Frustration in the halls of Congress – National Consumers League

By Michell K. McIntyre, Project Director, NCL’s Special Project on Wage Theft

Instead of calling for a vote or hearing on President Obama’s Jobs Plan, we are disappointed that the House Committee on Education & the Workforce chose to hold the fourth partisan hearing last week that focused on weakening the National Labor Relations Board (NLRB), a federal agency tasked with maintaining balance and promoting collective bargaining between workers and employers.

The GOP majority in the House Committee on Education & the Workforce seems decidedly pro-employer and anti-regulation, to the detriment of American workers. Congressman Trey Gowdy (R-SC) has been an especially vocal and partisan critic of NLRB, especially the NLRB ruling against Boeing for moving its factory from Washington to South Carolina.

As President Obama recently noted, we have 14 months until the next election and Americans can’t wait that long for Congress to do something.  It’s time to stop promoting corporate profits alone and focus on ensuring the safety and prosperity of American workers.

The House Committee majority seems to take issue with all of NLRB’s rulings, even the most seemingly benign. For example, the NLRB recently issued a requirement that businesses post a free notice outlining the basic rights and responsibilities of workers and employers under the National Labor Relations Act—and critics responded by accusing NLRB of “over-reaching.”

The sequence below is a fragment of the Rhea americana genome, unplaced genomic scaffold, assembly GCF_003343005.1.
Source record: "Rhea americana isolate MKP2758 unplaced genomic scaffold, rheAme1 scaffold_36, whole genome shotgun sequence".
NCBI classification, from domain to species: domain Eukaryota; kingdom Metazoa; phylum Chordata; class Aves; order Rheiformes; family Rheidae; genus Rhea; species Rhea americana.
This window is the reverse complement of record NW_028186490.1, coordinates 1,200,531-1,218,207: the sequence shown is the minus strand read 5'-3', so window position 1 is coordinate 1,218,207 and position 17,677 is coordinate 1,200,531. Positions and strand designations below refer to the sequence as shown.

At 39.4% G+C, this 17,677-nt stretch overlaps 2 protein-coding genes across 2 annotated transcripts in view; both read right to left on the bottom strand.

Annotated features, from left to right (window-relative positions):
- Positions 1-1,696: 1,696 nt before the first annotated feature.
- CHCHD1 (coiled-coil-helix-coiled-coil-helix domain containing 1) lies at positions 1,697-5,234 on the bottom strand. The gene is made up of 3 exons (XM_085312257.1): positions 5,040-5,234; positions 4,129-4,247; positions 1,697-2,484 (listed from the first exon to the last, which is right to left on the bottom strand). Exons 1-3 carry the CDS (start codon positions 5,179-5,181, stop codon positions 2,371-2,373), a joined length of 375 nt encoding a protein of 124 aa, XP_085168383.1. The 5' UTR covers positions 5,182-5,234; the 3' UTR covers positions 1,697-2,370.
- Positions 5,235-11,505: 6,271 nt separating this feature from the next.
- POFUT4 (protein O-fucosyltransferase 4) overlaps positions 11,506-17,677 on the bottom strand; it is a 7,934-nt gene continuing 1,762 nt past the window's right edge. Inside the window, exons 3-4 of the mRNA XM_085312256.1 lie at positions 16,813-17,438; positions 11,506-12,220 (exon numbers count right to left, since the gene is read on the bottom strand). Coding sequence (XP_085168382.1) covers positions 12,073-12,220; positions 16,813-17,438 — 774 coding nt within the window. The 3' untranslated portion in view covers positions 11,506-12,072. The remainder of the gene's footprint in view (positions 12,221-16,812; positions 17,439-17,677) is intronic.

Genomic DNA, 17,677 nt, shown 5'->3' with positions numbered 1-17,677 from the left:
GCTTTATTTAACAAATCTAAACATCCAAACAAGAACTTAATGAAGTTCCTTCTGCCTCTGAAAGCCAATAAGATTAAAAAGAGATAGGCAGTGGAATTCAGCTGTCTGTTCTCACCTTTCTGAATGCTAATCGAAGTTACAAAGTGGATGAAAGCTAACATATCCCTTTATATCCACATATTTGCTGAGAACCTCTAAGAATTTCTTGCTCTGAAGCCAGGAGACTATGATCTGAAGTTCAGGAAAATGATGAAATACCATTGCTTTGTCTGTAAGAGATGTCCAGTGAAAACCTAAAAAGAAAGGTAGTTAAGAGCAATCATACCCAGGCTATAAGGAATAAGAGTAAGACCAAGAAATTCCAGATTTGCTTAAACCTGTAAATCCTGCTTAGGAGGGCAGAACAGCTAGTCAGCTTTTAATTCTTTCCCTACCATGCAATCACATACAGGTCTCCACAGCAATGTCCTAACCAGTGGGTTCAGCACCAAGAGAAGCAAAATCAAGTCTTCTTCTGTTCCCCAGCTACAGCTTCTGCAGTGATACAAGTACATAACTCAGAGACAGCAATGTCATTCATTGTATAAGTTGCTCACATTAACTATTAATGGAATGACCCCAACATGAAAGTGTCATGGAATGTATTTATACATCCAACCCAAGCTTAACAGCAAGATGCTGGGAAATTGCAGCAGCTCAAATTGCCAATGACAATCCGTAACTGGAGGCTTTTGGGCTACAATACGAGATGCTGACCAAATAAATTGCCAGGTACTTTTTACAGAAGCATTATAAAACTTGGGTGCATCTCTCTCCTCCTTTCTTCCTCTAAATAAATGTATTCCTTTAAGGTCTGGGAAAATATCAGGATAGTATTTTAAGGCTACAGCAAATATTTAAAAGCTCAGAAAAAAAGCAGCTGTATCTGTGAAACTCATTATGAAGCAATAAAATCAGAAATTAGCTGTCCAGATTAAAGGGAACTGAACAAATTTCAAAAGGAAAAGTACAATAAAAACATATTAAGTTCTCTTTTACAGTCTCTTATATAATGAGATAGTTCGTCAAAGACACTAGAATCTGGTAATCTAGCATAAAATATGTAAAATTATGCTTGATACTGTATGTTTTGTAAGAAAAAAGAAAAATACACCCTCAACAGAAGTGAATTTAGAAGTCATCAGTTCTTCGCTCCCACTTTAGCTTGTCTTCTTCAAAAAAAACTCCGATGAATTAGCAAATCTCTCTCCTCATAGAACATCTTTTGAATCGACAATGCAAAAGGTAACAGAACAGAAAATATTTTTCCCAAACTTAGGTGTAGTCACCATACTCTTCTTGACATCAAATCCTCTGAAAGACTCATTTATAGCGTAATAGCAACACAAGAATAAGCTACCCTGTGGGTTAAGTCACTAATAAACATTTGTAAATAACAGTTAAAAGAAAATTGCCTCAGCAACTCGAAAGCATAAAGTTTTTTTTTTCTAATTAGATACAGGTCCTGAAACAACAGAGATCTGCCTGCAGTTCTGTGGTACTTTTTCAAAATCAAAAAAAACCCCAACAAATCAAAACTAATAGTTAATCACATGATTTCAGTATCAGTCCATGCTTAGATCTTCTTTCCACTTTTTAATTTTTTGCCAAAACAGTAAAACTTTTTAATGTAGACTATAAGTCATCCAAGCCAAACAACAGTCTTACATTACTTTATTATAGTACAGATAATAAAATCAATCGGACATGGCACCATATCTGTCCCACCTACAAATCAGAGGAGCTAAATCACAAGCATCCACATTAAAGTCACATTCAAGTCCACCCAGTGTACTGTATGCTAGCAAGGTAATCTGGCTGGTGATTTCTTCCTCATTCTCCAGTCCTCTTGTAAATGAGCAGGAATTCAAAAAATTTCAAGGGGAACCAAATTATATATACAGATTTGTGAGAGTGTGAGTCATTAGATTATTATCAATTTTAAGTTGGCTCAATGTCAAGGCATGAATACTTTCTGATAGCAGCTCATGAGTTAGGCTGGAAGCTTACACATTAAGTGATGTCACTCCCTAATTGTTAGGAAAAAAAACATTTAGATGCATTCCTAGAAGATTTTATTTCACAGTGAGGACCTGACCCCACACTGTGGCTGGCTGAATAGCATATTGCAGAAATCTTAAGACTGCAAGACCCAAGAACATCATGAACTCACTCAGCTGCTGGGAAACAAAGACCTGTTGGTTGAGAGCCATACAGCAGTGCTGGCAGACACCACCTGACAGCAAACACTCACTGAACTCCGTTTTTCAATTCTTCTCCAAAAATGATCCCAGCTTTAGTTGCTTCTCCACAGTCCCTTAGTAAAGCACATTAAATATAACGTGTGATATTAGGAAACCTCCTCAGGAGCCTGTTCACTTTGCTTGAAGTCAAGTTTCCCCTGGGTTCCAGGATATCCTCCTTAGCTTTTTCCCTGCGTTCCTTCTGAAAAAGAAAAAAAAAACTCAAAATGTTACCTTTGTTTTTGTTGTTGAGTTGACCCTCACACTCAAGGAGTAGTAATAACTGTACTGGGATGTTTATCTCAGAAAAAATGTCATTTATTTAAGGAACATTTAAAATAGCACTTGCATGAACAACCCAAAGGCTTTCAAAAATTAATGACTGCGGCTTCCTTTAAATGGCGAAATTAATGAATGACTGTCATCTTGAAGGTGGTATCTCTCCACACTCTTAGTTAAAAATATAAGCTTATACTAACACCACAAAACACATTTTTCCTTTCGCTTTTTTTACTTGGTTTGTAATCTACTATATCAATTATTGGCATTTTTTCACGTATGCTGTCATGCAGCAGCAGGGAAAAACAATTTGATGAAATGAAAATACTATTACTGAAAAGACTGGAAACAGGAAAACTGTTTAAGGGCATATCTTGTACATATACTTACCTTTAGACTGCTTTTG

“The president unveiled his jobs bill two weeks ago and it was introduced in Congress this week by Congressman Larson. Yet we’re here talking about a poster,” said Congressman Rob Andrews (D-NJ).

As outgoing NLRB Chairman Wilma Liebman noted in a recent NY Times article, the goal of the NLRB is still a sound one: to “further the policy of this statute, which is to further the practice of collective bargaining, obviously collective bargaining freely chosen.” Liebman concluded: “Some say collective bargaining is antithetical to the economy. I don’t buy that at all. This was a statute that worked. It created the middle class. It created good jobs.”

In an effort to start the conversation on the President’s Job Plan, ranking minority member Congressman George Miller (D-CA) announced the creation of an eForum on Jobs and has invited Americans to submit their stories about how the recession and economic downturn has affected their lives. The eForum on Jobs will initially run until Monday, October 3 and concentrate on gathering stories from the public on education, construction, and long-term unemployment, with selected stories to be published on the Democratic committee’s website.

For more information on how to submit your story to the eForum on Jobs, please visit